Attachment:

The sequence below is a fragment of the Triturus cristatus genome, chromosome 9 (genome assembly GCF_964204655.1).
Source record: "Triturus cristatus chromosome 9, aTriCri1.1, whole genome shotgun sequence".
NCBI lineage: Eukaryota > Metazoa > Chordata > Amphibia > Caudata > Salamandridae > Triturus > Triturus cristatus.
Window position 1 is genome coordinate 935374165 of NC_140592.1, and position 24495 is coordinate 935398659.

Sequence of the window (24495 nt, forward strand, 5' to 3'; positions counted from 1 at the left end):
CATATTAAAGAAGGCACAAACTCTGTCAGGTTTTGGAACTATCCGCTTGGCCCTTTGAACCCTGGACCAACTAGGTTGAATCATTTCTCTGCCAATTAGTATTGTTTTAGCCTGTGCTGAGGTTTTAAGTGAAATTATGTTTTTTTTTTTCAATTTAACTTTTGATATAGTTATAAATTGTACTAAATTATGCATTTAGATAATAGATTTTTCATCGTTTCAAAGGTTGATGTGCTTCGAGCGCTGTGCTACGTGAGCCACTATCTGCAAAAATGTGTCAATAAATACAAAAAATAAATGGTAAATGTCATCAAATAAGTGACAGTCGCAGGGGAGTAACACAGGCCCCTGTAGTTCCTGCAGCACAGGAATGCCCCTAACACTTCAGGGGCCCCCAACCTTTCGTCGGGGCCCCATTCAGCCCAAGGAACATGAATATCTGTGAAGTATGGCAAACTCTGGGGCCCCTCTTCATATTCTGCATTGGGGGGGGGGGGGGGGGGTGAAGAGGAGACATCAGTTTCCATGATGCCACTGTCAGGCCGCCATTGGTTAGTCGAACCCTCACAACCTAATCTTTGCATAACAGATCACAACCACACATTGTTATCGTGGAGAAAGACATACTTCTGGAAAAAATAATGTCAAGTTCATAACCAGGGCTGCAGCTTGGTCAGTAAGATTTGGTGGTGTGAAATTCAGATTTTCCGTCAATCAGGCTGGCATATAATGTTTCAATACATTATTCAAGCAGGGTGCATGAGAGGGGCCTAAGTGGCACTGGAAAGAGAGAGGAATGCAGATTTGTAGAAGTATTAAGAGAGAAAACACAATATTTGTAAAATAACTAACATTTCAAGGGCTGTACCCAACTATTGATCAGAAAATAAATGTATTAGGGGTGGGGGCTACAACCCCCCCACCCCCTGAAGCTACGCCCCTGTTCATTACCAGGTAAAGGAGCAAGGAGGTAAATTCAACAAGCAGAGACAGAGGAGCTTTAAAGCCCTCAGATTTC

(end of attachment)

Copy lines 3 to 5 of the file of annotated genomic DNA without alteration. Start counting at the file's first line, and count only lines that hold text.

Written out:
NCBI lineage: Eukaryota > Metazoa > Chordata > Amphibia > Caudata > Salamandridae > Triturus > Triturus cristatus.
Window position 1 is genome coordinate 935374165 of NC_140592.1, and position 24495 is coordinate 935398659.

Sequence of the window (24495 nt, forward strand, 5' to 3'; positions counted from 1 at the left end):